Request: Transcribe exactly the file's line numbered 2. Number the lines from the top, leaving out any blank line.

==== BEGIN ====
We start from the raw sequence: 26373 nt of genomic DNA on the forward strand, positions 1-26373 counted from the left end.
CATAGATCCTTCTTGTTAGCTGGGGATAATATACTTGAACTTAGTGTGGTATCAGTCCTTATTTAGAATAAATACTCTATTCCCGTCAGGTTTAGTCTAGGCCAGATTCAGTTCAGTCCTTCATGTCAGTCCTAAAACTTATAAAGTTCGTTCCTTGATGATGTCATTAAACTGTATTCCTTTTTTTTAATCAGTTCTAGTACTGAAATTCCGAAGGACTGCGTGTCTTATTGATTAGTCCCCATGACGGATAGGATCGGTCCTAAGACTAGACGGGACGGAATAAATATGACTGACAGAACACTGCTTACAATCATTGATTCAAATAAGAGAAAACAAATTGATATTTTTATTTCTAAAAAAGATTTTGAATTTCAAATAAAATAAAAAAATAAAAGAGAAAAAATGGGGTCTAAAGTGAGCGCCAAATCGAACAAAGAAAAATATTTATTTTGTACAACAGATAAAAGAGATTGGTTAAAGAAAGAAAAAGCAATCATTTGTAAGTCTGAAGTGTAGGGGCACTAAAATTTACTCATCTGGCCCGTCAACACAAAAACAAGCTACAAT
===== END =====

CATAGATCCTTCTTGTTAGCTGGGGATAATATACTTGAACTTAGTGTGGTATCAGTCCTTATTTAGAATAAATACTCTATTCCCGTCAGGTTTAGTCTAGGCCAGATTCAGTTCAGTCCTTCATGTCAGTCCTAAAACTTATAAAGTTCGTTCCTTGATGATGTCATTAAACTGTATTCCTTTTTTTTAATCAGTTCTAGTACTGAAATTCCGAAGGACTGCGTGTCTTATTGATTAGTCCCCATGACGGATAGGATCGGTCCTAAGACTAGACGGGACGGAATAAATATGACTGACAGAACACTGCTTACAATCATTGATTCAAATAAGAGAAAACAAATTGATATTTTTATTTCTAAAAAAGATTTTGAATTTCAAATAAAATAAAAAAATAAAAGAGAAAAAATGGGGTCTAAAGTGAGCGCCAAATCGAACAAAGAAAAATATTTATTTTGTACAACAGATAAAAGAGATTGGTTAAAGAAAGAAAAAGCAATCATTTGTAAGTCTGAAGTGTAGGGGCACTAAAATTTACTCATCTGGCCCGTCAACACAAAAACAAGCTACAAT